Dr. Hera Nirwati from the Faculty of Medicine, Public Health, and Nursing was inaugurated as Professor of Microbiology at UGM on Thursday (11/5), delivering an inaugural speech discussing the administration of the human neonatal rotavirus vaccine (RV3-BB) in Indonesia.
Diarrhea in children under five is a major health problem, according to Professor Nirwati. It is reported that diarrhea is the cause of 9.1 percent of deaths in children under five worldwide. In Indonesia, diarrhea is the second leading cause of death, and the mortality rate due to diarrhea is reported at 9.8 percent in children under one year old.
Diarrhea had a detrimental impact on child development, she added. Recurrent diarrhea during the growth and development period causes children to potentially experience delayed growth in height, lack of fitness, and suboptimal intelligence.
“Rotavirus is the leading cause of severe diarrhea in children under five in developed and developing countries. Rotavirus is known as a democratic virus because it can infect all children regardless of their socioeconomic status. Almost all children have experienced at least one episode of diarrhea by the age of five,” said the professor at the UGM Senate Hall.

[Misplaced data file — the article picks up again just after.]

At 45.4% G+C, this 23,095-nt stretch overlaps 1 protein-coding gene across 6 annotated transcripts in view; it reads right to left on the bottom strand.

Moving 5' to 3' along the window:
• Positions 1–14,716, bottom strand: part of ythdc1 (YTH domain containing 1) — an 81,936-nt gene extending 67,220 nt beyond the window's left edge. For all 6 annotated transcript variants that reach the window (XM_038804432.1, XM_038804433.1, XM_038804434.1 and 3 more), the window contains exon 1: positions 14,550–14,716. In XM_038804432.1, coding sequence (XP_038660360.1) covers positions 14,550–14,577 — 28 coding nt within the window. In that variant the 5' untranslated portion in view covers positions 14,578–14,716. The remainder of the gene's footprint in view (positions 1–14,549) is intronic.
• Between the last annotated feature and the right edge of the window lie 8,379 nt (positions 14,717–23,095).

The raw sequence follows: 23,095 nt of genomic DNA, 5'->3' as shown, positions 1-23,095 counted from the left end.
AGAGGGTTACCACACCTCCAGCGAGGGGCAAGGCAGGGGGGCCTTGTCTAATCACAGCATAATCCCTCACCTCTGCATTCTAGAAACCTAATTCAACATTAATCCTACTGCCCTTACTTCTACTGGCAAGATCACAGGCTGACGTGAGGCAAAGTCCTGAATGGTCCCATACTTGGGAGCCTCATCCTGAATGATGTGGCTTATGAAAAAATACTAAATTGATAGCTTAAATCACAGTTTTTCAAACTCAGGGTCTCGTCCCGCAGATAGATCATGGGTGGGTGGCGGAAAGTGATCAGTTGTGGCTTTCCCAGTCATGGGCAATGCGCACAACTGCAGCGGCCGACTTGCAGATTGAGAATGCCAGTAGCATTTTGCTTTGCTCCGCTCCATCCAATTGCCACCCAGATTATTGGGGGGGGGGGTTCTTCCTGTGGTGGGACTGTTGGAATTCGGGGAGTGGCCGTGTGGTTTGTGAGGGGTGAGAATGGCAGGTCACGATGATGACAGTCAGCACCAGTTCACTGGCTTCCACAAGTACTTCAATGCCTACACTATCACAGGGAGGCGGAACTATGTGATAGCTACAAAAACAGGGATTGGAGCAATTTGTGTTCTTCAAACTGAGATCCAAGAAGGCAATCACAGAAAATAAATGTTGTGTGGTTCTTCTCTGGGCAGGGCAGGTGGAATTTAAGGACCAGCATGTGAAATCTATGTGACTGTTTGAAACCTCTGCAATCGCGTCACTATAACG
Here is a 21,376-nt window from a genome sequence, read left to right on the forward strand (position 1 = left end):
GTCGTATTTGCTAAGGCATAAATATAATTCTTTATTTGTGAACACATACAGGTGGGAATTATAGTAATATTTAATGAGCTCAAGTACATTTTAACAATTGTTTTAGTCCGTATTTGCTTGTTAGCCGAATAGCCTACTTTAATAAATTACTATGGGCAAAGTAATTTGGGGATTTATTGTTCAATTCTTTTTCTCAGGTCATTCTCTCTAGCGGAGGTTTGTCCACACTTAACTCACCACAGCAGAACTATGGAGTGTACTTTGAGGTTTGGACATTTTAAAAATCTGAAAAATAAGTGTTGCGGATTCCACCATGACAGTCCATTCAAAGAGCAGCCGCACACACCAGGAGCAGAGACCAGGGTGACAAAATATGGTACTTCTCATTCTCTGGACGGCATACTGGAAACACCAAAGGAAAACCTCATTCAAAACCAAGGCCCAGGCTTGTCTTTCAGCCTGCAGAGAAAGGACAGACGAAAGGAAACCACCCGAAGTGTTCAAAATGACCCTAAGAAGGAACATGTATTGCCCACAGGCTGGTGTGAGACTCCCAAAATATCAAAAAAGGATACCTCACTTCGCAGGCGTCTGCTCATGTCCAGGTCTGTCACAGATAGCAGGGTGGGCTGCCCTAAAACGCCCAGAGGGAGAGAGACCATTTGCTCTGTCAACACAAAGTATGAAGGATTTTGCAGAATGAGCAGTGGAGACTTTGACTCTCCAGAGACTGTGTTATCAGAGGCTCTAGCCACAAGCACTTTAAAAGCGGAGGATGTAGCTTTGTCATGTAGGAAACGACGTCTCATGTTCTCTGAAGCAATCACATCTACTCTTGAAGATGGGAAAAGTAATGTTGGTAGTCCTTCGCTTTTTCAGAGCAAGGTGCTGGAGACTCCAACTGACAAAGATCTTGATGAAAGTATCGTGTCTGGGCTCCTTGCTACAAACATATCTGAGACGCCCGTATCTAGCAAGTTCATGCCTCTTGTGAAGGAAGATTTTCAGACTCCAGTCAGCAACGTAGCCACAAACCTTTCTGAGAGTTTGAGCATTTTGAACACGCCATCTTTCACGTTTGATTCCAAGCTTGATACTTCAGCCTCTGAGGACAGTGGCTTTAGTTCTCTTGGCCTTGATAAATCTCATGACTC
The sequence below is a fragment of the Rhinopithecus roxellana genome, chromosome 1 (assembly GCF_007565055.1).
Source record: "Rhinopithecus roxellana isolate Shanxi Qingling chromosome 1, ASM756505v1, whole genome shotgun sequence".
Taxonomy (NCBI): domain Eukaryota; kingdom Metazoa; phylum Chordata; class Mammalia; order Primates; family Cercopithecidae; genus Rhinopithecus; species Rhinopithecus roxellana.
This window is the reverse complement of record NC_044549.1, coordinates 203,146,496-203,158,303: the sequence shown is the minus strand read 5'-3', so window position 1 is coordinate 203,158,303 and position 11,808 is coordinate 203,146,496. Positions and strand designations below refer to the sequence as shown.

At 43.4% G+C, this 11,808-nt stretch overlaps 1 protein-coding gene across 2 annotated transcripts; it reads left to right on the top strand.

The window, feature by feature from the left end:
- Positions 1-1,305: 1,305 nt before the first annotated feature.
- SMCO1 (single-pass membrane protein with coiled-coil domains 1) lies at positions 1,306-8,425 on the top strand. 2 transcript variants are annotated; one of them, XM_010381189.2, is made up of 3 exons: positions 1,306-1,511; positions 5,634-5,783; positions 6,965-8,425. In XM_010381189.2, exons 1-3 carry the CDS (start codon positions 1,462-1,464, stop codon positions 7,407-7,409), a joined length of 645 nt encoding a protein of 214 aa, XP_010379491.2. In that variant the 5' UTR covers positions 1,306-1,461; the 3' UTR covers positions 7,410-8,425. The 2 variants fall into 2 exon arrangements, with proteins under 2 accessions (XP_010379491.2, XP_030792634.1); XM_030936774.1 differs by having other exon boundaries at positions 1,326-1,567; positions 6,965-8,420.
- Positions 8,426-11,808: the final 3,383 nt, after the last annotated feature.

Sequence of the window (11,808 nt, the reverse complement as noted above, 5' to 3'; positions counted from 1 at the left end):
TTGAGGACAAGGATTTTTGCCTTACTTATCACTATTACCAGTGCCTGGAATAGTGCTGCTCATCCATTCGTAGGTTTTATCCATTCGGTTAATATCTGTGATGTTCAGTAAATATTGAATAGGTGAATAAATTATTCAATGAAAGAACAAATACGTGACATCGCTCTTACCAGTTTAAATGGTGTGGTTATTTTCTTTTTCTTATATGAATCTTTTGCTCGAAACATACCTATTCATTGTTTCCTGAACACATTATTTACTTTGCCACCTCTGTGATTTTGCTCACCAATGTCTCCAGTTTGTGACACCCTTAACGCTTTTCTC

Professor Nirwati mentioned that Rotavirus in Indonesia was first reported by Soenarto, who researched by taking stool samples of toddlers with acute gastroenteritis in Yogyakarta. Surveillance of rotavirus in Indonesia has been conducted continuously and shows a high burden of morbidity and mortality due to rotavirus diarrhea.
However, rotavirus diarrhea is a vaccine-preventable disease. Available rotavirus vaccines can replicate in the human gut to elicit an immune response. The four vaccines prequalified by WHO and available in the market are Rotarix, Rotateq, Rotavac, and Rotasiil. Indonesia is developing RV3-BB, which is currently in the clinical trial stage by researchers at UGM.
“Shortly, RV3 is expected to be mass-produced by Biofarma and is targeted for immunization of children in Indonesia,” she said.
In the phase 2b clinical trial of the RV3-BB vaccine, said Hera, testing had been carried out to determine the effect of maternal placental antibodies or breast milk on the vaccine’s effectiveness.
“After testing, it is known that the RV3-BB rotavirus vaccine can also be given orally with other vaccines such as polio,” she explained.
Hera concluded that preventive measures for rotavirus diarrhea by administering vaccines must be done immediately. Rotavirus vaccines in national immunization are a necessity to protect our children.
Author: Gusti Grehenson